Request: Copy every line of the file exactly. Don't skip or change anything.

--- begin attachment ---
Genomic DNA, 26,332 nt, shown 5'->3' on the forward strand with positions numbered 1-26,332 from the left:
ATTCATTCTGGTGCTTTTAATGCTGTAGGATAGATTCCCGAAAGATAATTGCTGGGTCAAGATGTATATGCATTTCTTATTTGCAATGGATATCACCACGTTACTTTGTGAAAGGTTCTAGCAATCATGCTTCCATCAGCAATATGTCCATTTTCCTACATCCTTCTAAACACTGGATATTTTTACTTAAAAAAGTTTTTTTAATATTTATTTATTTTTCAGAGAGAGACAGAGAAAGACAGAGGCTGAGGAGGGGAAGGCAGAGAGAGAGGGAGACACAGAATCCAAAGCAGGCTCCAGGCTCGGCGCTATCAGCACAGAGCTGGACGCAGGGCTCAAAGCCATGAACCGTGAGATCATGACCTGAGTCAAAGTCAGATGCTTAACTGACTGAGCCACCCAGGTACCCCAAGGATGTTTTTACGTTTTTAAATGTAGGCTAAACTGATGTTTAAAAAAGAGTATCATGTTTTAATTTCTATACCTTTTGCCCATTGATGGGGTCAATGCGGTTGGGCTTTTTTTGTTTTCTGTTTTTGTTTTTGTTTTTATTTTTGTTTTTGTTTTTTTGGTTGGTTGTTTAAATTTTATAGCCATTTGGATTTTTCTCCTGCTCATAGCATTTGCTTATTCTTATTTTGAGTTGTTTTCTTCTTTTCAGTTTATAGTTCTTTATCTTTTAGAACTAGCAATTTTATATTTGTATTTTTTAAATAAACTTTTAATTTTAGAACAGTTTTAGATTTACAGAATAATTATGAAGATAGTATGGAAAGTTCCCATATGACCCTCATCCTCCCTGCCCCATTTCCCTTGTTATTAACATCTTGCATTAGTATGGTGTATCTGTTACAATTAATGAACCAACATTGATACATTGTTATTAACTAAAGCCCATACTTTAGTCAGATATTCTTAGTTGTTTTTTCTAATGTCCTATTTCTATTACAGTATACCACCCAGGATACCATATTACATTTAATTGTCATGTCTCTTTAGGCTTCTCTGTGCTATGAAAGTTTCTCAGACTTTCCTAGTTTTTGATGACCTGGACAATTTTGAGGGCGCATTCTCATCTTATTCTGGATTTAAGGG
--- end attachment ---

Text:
Genomic DNA, 26,332 nt, shown 5'->3' on the forward strand with positions numbered 1-26,332 from the left:
ATTCATTCTGGTGCTTTTAATGCTGTAGGATAGATTCCCGAAAGATAATTGCTGGGTCAAGATGTATATGCATTTCTTATTTGCAATGGATATCACCACGTTACTTTGTGAAAGGTTCTAGCAATCATGCTTCCATCAGCAATATGTCCATTTTCCTACATCCTTCTAAACACTGGATATTTTTACTTAAAAAAGTTTTTTTAATATTTATTTATTTTTCAGAGAGAGACAGAGAAAGACAGAGGCTGAGGAGGGGAAGGCAGAGAGAGAGGGAGACACAGAATCCAAAGCAGGCTCCAGGCTCGGCGCTATCAGCACAGAGCTGGACGCAGGGCTCAAAGCCATGAACCGTGAGATCATGACCTGAGTCAAAGTCAGATGCTTAACTGACTGAGCCACCCAGGTACCCCAAGGATGTTTTTACGTTTTTAAATGTAGGCTAAACTGATGTTTAAAAAAGAGTATCATGTTTTAATTTCTATACCTTTTGCCCATTGATGGGGTCAATGCGGTTGGGCTTTTTTTGTTTTCTGTTTTTGTTTTTGTTTTTATTTTTGTTTTTGTTTTTTTGGTTGGTTGTTTAAATTTTATAGCCATTTGGATTTTTCTCCTGCTCATAGCATTTGCTTATTCTTATTTTGAGTTGTTTTCTTCTTTTCAGTTTATAGTTCTTTATCTTTTAGAACTAGCAATTTTATATTTGTATTTTTTAAATAAACTTTTAATTTTAGAACAGTTTTAGATTTACAGAATAATTATGAAGATAGTATGGAAAGTTCCCATATGACCCTCATCCTCCCTGCCCCATTTCCCTTGTTATTAACATCTTGCATTAGTATGGTGTATCTGTTACAATTAATGAACCAACATTGATACATTGTTATTAACTAAAGCCCATACTTTAGTCAGATATTCTTAGTTGTTTTTTCTAATGTCCTATTTCTATTACAGTATACCACCCAGGATACCATATTACATTTAATTGTCATGTCTCTTTAGGCTTCTCTGTGCTATGAAAGTTTCTCAGACTTTCCTAGTTTTTGATGACCTGGACAATTTTGAGGGCGCATTCTCATCTTATTCTGGATTTAAGGG